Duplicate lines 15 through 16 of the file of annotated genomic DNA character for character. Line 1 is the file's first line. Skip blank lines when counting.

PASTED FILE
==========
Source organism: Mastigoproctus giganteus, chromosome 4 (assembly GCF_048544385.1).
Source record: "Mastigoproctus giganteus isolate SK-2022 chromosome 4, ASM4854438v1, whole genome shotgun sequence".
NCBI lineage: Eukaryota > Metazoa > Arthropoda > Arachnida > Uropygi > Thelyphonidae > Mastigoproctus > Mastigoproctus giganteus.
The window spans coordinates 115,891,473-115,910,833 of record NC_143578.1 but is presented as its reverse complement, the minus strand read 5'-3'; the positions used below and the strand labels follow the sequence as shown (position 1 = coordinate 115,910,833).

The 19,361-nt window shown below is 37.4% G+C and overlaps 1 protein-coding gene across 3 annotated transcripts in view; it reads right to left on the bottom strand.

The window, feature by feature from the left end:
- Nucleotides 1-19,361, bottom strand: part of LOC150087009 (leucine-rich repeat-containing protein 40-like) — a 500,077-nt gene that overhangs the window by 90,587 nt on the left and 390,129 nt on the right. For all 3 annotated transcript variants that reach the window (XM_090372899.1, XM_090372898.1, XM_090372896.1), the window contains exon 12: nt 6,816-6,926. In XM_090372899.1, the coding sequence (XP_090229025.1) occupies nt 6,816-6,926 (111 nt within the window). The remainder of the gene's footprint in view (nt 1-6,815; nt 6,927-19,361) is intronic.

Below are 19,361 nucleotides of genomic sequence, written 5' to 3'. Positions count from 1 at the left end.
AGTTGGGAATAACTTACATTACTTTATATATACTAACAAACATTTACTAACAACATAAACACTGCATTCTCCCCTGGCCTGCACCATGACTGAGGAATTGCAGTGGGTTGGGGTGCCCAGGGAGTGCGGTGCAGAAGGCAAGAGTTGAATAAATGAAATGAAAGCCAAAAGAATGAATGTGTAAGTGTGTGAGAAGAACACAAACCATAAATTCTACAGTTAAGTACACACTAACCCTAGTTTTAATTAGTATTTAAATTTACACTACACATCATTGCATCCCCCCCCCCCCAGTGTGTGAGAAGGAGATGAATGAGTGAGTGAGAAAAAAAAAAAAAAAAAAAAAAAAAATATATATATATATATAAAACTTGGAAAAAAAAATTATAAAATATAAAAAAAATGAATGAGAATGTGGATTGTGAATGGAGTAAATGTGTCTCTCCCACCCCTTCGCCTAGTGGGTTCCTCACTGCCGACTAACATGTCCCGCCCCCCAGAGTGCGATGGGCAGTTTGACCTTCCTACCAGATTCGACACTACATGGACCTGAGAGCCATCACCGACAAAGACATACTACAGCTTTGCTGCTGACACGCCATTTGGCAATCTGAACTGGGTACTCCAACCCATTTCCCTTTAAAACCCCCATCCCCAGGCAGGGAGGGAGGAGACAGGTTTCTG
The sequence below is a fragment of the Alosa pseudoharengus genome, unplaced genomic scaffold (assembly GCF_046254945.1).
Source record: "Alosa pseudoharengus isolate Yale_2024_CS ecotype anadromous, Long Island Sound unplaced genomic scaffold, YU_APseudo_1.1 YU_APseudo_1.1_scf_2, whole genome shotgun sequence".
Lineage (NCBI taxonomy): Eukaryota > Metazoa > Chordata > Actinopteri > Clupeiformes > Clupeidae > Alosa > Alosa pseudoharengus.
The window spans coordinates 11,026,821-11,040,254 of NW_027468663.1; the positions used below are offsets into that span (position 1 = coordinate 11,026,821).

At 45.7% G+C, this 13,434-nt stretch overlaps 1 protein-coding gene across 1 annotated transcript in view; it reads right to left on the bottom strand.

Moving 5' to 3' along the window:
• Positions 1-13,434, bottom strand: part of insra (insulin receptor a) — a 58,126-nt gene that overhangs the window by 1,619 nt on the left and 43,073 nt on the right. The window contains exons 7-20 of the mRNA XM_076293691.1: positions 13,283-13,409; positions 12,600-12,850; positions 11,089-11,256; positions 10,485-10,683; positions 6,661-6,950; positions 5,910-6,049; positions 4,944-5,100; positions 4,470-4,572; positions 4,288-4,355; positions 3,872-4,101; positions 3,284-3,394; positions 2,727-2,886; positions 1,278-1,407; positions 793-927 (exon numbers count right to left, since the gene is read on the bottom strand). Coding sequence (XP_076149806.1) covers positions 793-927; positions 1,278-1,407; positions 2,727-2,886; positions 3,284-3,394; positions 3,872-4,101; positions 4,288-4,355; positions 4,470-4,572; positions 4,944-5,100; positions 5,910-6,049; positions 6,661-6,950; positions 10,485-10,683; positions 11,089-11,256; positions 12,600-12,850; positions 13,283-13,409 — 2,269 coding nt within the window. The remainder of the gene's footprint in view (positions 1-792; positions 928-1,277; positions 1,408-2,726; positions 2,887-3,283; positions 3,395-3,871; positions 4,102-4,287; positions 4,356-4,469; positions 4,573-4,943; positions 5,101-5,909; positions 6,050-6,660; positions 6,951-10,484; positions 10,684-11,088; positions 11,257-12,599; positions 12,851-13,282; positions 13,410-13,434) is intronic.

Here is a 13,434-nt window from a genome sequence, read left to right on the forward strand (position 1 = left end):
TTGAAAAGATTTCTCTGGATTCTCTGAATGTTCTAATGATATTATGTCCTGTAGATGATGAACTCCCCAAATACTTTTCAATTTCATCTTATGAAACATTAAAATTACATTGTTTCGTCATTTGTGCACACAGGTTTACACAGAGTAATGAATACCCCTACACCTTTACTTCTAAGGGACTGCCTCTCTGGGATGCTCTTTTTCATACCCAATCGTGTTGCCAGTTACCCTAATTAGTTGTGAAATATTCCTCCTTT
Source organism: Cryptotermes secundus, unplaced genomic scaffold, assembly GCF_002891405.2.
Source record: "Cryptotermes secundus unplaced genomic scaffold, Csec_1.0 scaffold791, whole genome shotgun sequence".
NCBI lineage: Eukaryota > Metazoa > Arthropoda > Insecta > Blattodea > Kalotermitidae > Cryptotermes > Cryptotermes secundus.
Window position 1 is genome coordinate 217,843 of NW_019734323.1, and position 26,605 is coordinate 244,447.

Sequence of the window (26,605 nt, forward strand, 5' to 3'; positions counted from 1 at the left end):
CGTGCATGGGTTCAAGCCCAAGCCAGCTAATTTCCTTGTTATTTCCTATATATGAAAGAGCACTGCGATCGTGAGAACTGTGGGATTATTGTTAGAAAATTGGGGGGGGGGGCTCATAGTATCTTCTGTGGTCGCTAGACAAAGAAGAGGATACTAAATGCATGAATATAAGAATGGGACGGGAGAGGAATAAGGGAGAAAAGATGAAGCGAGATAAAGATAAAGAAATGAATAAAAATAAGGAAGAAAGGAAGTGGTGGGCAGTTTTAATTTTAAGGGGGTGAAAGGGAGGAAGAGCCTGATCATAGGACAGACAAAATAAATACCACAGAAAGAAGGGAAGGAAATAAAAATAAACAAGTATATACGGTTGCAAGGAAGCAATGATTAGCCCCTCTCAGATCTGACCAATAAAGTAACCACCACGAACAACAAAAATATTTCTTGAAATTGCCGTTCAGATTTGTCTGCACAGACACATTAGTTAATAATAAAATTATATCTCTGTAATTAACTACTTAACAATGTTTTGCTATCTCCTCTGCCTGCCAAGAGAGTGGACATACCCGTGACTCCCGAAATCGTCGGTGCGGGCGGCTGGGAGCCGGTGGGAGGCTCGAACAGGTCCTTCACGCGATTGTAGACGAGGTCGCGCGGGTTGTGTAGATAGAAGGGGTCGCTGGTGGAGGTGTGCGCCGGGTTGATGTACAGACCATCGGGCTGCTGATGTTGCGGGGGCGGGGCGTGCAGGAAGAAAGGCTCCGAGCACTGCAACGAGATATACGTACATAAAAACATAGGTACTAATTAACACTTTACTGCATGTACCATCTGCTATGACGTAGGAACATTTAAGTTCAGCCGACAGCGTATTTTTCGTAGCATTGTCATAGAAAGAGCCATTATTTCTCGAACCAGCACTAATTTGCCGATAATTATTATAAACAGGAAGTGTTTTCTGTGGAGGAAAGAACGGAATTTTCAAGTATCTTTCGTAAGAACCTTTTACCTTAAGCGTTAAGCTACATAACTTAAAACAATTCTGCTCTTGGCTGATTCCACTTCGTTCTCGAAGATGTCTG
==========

Moving 5' to 3' along the window:
• Positions 1-13,434, bottom strand: part of insra (insulin receptor a) — a 58,126-nt gene that overhangs the window by 1,619 nt on the left and 43,073 nt on the right. The window contains exons 7-20 of the mRNA XM_076293691.1: positions 13,283-13,409; positions 12,600-12,850; positions 11,089-11,256; positions 10,485-10,683; positions 6,661-6,950; positions 5,910-6,049; positions 4,944-5,100; positions 4,470-4,572; positions 4,288-4,355; positions 3,872-4,101; positions 3,284-3,394; positions 2,727-2,886; positions 1,278-1,407; positions 793-927 (exon numbers count right to left, since the gene is read on the bottom strand). Coding sequence (XP_076149806.1) covers positions 793-927; positions 1,278-1,407; positions 2,727-2,886; positions 3,284-3,394; positions 3,872-4,101; positions 4,288-4,355; positions 4,470-4,572; positions 4,944-5,100; positions 5,910-6,049; positions 6,661-6,950; positions 10,485-10,683; positions 11,089-11,256; positions 12,600-12,850; positions 13,283-13,409 — 2,269 coding nt within the window. The remainder of the gene's footprint in view (positions 1-792; positions 928-1,277; positions 1,408-2,726; positions 2,887-3,283; positions 3,395-3,871; positions 4,102-4,287; positions 4,356-4,469; positions 4,573-4,943; positions 5,101-5,909; positions 6,050-6,660; positions 6,951-10,484; positions 10,684-11,088; positions 11,257-12,599; positions 12,851-13,282; positions 13,410-13,434) is intronic.